“Our job is to think outside the box, make our own innovative ideas usable and closely monitor which new technologies are emerging in America - and, ultimately, globally. Then we will think about which of these we need to embrace for Volkswagen in the context of future mobility solutions, bundle these in a lighthouse project and apply them,” said Brand. “We will then strengthen our technical competencies in these areas.”

The Center of Excellence NAR Battery recently established by Volkswagen Group Components is also linked to the ICC. This sees the Volkswagen Group add another important element to its battery expertise in America as part of the electrification strategy.

The importance of the ECC for Volkswagen Group products in North America continues to grow. The development engineers there are working on integrating the latest functions into the vehicle platforms, modules and models. This involves the electrified vehicle architectures of the future, smart infotainment functions and digital services. The explicit goal of the ECC team is to maintain the Volkswagen Group’s position as a leader in technology.

The work starts with the design of new functions that focus on the local needs and preferences of customers in the United States in particular – from driver assistance systems, through the intelligent cockpit, to smarter interior sensors. The teams make use of the full range of modern systems and methods for analysis, tests and realising functions.

The work of the ECC flows into almost every vehicle that Volkswagen Group of America sells in the region. This includes electric cars like the new Volkswagen ID.41 and future electric models.

The work of the ECC flows into almost every vehicle that Volkswagen Group of America sells in the region. This includes electric cars like the new Volkswagen ID.41 and future electric models.

“In Belmont, we have always been in touch with American customers and closely linked with development partners in Silicon Valley. The digitalisation of the vehicles and all their related services is the biggest change we’ve ever been a part of,” said Jochen Jencquel, Vice President of the ECC. “We’re working on this with a large number of Volkswagen development engineers in North America and globally. Together, we want to bring our vision of software-based functionality in the car of the future to life.”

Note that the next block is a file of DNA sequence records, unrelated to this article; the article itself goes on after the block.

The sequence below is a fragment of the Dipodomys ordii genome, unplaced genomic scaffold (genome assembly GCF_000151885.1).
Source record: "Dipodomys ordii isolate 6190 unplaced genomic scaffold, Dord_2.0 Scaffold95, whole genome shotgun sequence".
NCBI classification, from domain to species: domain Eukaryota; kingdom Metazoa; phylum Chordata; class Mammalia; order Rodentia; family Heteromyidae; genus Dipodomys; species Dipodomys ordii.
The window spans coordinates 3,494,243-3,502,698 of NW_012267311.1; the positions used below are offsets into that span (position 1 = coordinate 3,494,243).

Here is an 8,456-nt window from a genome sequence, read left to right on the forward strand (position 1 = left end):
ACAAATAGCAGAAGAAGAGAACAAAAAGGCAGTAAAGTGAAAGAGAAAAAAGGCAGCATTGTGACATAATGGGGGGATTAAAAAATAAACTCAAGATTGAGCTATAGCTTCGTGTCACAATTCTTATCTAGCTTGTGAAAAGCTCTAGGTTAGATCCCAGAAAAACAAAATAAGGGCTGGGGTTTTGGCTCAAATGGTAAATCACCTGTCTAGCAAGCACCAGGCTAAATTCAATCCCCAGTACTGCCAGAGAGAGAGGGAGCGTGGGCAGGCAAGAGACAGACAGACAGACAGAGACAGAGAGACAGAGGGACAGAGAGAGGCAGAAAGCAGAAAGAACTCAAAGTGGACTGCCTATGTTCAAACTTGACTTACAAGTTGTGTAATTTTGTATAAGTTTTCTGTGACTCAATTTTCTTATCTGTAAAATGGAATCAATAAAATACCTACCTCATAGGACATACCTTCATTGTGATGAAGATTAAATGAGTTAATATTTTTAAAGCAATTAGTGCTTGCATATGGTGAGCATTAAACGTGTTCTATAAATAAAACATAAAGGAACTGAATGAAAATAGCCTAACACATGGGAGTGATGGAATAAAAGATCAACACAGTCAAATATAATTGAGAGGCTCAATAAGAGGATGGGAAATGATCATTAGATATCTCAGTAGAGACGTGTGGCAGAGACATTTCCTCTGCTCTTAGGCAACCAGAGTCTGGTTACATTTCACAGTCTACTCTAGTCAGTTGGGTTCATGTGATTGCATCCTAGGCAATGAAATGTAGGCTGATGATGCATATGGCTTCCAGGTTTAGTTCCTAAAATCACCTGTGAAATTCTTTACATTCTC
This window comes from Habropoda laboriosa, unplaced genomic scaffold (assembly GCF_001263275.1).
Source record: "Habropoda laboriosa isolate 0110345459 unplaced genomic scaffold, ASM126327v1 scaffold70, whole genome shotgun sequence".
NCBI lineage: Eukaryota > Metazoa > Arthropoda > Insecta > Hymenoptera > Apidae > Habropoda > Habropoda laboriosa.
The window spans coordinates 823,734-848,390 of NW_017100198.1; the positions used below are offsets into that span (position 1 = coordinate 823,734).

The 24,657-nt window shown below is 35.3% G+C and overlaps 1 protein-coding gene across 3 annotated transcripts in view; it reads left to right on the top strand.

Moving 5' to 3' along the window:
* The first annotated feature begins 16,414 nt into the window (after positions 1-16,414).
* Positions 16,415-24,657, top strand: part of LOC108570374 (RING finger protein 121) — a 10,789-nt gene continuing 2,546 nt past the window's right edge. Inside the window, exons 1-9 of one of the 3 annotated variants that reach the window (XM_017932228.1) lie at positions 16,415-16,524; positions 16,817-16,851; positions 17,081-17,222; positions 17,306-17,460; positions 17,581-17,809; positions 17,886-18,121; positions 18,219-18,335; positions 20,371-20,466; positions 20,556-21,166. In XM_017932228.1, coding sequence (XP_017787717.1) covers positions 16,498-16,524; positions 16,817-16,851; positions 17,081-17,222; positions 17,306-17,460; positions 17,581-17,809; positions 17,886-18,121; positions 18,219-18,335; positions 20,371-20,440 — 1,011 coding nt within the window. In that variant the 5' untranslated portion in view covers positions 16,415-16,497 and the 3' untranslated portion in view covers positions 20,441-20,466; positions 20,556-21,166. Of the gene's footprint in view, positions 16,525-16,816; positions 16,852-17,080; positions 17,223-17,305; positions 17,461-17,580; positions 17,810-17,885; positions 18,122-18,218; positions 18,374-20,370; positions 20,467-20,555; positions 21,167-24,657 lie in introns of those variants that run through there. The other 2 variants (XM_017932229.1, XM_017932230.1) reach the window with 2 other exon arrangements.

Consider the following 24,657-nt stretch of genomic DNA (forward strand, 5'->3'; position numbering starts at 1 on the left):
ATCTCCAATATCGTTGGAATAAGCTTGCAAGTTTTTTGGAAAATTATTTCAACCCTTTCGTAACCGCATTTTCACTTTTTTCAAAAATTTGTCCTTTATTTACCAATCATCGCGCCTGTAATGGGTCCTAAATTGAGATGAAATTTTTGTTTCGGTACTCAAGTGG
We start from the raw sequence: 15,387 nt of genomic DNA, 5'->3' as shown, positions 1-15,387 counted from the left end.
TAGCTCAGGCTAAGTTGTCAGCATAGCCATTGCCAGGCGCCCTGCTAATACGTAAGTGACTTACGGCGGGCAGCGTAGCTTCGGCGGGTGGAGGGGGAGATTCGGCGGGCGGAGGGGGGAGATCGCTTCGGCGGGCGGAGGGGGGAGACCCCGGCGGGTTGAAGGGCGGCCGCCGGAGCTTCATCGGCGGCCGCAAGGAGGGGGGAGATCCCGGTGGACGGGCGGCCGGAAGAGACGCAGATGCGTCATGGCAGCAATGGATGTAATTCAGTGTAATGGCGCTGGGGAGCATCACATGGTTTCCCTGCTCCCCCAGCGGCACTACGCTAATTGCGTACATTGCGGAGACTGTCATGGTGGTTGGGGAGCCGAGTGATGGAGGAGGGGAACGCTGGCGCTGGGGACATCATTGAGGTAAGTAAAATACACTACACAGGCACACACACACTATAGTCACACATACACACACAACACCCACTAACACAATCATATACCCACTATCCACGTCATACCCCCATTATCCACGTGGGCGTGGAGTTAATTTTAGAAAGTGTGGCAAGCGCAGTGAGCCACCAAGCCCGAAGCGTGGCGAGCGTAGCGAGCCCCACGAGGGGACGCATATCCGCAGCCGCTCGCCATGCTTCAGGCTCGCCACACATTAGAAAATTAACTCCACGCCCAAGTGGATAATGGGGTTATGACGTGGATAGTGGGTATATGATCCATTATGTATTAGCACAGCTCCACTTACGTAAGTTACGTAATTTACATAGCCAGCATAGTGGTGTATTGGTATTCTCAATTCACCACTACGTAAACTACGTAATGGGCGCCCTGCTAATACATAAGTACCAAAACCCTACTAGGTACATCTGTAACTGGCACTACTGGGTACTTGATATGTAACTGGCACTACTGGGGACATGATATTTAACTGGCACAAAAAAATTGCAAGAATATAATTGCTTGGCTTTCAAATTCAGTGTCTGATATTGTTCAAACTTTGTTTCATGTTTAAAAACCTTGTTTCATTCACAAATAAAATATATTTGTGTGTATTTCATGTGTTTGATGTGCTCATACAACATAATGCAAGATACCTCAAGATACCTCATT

“Everyone wants to do their bit”

The expert teams in Belmont are also designing the next generation of interior concepts. They are researching how the interior controls and human-machine interface will need to change when a vehicle has more self-driving functions.

Chuhee Lee, Vice President of Technology and Strategy at the IECC, was one of the first employees hired. Still at the innovation hub today, Lee says that the IECC with the huge range of services of its two branches offers a unique career opportunity for developers, researchers and others.

“The scale of what we can do at Volkswagen, especially at Volkswagen Group with nearly 10 million vehicles sold around the world in a single year, is enormous,” said Lee. “Everybody at the IECC wants to do their bit and make a real-world impact, and we can offer that.”

Fuel consumption

1 ID.4 – power consumption in kWh/100 km (NEFZ): 16.9–15.5 (combined); CO₂ emissions in g/km: 0; efficiency rating: A+